GLENGARRY GLEN ROSS
If you want a close look at the roots of the current economic crisis, hustle on over to a hole in the wall at 26th and Main and see if you can scam someone out of a ticket to David Mamet’s Glengarry Glen Ross. Scamming is what Mamet’s characters do best, along with boasting and lying about their scamming in orgies of delusionary self-congratulations about what straight-up men they really are.
A new Equity Co-op called Main Street Theatre crams Mamet’s 1984 Pulitzer Prize-winning play into a tiny room that seats about 40 and provides a note-perfect, in-your-face anatomy of macho American capitalism at its scariest, funniest and most pathetic.
Mamet’s foulmouthed Chicago real estate salesmen who specialize in convincing vulnerable suckers to buy Florida swampland with fancy names like Glengarry Highlands are today’s Wall Street bankers and brokers—peddlers of sub-prime mortgages and mortgage-backed securities in cheap ‘80s suits. The ABC of their businesses is simple: Always Be Closing. What they’re selling isn’t important, truth has no value, and the customer is never right except when he’s signing.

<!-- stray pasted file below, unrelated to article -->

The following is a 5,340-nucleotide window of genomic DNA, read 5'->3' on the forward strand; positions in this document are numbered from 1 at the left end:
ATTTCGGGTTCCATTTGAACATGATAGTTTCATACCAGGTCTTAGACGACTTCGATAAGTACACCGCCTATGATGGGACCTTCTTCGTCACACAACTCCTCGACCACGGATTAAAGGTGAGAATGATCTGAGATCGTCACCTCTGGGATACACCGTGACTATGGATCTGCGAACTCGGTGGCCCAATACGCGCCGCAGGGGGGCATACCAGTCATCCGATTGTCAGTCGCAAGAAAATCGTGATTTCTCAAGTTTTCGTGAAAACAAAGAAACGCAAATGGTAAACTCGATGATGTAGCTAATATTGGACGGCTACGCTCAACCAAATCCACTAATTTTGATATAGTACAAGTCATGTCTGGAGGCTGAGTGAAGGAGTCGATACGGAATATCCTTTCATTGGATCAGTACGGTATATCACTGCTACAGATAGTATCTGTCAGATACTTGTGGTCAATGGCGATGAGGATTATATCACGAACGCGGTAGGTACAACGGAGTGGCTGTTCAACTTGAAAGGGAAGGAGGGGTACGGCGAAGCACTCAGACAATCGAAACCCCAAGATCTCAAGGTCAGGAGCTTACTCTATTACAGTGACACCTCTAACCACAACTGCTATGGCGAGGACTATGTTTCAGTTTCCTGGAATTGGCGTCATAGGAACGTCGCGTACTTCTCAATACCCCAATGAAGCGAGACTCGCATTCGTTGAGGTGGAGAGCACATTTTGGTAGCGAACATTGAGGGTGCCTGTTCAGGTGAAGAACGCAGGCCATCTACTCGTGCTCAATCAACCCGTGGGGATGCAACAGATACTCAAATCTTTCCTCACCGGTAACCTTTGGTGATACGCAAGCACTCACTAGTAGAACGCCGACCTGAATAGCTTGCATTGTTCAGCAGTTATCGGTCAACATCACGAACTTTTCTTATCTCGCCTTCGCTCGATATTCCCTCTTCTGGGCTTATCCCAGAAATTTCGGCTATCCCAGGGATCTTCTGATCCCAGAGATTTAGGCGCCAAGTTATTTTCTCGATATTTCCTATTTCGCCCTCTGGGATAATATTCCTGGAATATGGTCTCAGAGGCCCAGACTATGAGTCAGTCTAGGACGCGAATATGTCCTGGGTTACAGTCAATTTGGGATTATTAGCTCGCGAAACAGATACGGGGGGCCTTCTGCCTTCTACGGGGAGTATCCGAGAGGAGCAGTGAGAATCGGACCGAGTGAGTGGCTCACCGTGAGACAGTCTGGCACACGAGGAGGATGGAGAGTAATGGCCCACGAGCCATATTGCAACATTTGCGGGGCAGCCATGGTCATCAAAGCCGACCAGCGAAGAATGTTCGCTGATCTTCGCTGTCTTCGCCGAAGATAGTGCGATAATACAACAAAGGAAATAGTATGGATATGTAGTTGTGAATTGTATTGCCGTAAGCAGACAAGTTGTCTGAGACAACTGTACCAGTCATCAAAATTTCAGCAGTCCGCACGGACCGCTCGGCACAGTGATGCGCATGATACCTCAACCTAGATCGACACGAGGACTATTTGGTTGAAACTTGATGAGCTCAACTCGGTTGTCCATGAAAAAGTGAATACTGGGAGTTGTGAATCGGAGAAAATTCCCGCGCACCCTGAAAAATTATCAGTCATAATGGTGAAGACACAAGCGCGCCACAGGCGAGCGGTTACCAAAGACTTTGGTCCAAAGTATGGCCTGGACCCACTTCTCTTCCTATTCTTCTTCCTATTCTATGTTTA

But maybe what’s most astonishing is the sense these guys have of their own virtue and entitlement. “It’s not a world of men,” complains Roma (Alex Ferguson), the firm’s top salesman, fresh from ripping off gormless Mr. Lingk (Patrick Keating). “We are the members of a dying breed,” he sighs. But he’s wrong. The greed-is-good mentality remains alive and well.
Stephen Malloy directs an adept company of eight who perform Mamet’s staccato score with perfect pitch. Even during scene changes drummer Rex Fenton keeps the beat going. An astute protégé of Harold Pinter, to whom he dedicated the play, Mamet is a master of rhythmic dialogue. His characters talk compulsively to keep reality at bay, and this cast nails the Mamet yammer.
Bill Dow shines as desperate over-the-hill salesman Shelley “the Machine” Levene. Josh Drebit powerfully contains Williamson, the office manager on the receiving end of torrents of verbal abuse. Daryl King’s scheming Moss makes up a fine vaudeville duo with Ryan Beil’s Aaronow, who clearly isn’t tough enough to survive in this Darwinian jungle. Ferguson’s Roma is chilling and Keating’s Lingk the perfect victim. Michael P. Northey plays Blake, the head-office bully written for the movie, with withering scorn, and Ian Butcher is strong as the cop investigating the office robbery that will undo at least one of our masters of the universe.
Malloy does wonders with the tiny space, using its two doors to great effect, evoking an office with a single desk, and beautifully lighting a restaurant scene with a couple of cheap lamps from Ikea.